Financial Times

World Bank suggests extending service of country’s ageing workforce

The World Bank says unless the country's large ageing work force is allowed to work longer in the light of the prospects of a shrinking labour force, Sri Lanka could find it extremely difficult to support a large elderly population with a weak economy. Sri Lanka will face a massive social challenge to provide income, health and other types of support to its elderly population in just over two decades, says a new World Bank report.

Outlining the needs of an ageing population at a media conference held in Colombo recently, Milan Vodopivec, Lead Social Protection Economist, World Bank said that the percentage of Sri Lankans who are older than 60 is expected to increase from 11 to 16 % within the next 12 years and 29 % by 2050. The country’s population will grow to be as old as ageing populations in Europe or Japan’s today, but will have much lower income levels, posing a massive social challenge to provide services to its elderly population, he said.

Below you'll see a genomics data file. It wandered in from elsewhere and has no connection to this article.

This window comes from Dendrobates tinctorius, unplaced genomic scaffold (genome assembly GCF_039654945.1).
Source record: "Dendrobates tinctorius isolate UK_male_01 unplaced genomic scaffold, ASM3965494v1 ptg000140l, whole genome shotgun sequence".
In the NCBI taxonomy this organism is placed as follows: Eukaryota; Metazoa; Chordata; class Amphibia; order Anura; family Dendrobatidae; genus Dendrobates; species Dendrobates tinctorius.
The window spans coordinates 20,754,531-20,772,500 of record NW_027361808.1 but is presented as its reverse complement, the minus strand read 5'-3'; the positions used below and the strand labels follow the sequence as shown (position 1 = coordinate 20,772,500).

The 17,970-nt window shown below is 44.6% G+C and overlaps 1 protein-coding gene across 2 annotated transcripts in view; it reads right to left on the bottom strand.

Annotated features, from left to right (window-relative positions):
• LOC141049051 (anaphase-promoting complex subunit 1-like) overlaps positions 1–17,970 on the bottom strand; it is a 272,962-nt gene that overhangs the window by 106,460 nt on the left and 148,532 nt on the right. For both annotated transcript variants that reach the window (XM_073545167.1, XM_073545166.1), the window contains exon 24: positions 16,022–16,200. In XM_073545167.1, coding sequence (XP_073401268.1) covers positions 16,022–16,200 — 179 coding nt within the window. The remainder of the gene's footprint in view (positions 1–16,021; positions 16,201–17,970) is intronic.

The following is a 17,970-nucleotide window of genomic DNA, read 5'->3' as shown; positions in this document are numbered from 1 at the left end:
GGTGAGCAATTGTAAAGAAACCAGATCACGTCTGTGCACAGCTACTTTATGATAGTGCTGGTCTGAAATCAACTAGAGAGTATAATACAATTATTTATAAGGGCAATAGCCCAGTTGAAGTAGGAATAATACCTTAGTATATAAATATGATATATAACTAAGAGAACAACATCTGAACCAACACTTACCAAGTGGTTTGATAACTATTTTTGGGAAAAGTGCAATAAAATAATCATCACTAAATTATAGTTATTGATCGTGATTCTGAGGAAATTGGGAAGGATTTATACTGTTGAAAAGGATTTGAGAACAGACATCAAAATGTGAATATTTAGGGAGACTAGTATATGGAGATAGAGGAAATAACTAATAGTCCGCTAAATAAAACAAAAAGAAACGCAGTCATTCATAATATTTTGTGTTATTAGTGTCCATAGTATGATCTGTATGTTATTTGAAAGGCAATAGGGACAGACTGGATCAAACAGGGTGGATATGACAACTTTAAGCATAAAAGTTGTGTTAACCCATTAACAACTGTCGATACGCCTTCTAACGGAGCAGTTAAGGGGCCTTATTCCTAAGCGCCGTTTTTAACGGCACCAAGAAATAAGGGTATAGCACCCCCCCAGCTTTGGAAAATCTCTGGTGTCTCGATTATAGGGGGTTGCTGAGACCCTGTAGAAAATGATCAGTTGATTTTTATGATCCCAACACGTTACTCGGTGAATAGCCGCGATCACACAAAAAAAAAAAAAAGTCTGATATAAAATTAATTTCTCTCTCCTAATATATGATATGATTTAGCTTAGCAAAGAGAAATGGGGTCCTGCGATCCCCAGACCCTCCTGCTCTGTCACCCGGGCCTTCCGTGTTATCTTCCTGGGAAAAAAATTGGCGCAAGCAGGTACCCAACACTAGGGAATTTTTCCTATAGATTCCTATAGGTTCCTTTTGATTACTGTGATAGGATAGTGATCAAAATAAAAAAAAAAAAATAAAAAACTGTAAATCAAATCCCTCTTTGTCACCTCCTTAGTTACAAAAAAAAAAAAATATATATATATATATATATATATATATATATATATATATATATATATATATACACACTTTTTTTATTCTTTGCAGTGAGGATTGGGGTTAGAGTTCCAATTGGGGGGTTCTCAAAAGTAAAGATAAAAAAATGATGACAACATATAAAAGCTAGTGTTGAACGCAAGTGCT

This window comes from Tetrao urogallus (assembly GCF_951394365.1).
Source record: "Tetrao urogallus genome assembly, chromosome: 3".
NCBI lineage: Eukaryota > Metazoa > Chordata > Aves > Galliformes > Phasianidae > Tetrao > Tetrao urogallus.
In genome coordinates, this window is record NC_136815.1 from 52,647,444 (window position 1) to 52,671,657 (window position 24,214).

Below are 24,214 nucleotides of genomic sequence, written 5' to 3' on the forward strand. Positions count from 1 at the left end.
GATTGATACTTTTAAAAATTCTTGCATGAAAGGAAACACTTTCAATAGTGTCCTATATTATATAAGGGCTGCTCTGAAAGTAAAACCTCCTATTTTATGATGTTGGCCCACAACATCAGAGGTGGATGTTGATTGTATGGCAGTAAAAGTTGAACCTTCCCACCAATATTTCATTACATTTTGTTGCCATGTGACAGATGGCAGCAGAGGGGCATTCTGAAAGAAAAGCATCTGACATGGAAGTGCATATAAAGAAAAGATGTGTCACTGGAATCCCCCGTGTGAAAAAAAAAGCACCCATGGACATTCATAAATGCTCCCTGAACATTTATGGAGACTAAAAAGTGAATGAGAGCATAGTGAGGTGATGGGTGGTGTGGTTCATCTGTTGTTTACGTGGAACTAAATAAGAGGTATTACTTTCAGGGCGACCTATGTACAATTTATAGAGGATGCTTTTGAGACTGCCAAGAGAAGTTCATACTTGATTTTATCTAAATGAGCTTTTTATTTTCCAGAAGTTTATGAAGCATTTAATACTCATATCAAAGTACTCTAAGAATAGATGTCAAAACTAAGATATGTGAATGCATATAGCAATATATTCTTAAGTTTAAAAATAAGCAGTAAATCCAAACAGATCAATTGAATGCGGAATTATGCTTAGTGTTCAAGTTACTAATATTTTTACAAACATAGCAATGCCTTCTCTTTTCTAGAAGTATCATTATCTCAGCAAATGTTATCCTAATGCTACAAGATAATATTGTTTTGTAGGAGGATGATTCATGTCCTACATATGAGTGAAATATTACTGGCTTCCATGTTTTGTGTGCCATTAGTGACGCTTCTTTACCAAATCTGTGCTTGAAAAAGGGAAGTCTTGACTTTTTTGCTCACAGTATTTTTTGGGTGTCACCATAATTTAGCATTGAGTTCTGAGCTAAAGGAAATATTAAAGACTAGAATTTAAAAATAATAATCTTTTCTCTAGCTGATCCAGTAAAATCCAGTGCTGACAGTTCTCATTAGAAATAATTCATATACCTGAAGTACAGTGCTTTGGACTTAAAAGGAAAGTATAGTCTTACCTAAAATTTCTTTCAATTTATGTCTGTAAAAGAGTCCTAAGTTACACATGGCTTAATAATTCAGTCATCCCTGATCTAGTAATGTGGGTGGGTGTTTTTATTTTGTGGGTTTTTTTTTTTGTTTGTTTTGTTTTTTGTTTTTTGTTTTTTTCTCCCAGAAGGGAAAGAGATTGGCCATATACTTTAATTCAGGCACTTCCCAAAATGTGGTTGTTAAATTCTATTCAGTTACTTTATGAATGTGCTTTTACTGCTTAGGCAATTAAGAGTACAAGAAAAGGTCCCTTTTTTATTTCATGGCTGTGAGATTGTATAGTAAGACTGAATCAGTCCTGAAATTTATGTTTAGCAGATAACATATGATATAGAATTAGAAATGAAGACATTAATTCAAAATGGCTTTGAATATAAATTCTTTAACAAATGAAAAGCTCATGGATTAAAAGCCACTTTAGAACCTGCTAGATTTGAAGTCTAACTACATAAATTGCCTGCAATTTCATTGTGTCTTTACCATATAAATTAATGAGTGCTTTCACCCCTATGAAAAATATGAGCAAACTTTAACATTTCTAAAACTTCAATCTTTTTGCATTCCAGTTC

He noted that in the light of the prospects of a shrinking labour force, policy recommendations should thus include action to increase labour market supply, labour productivity, and the choices of old people. To meet the prospects of a shrinking labour force, the World Bank report suggests the improving of choices of old workers, allowing formal sector workers to work longer as well as allowing informal sector workers to withdraw from the labour market if they wish to do so, rather than being forced to work until health reasons prevent them to stay active.

“Sri Lanka will need to take appropriate policy measures in advance so as not to slow down economic growth, minimize impact on public health and pension spending and reduce the burden on families,” said Naoko Ishii, World Bank Country Director for Sri Lanka. “Investing in healthy and productive aging is essential– and specially, given the speed of population ageing, inaction is not a viable alternative
Under the support for informal care arrangements the report suggests expanding social welfare and care services targeted to the most vulnerable, providing community-and home-based support services for the sick and frail old people, as well as increasing the capacity of nursing homes to care for old people.

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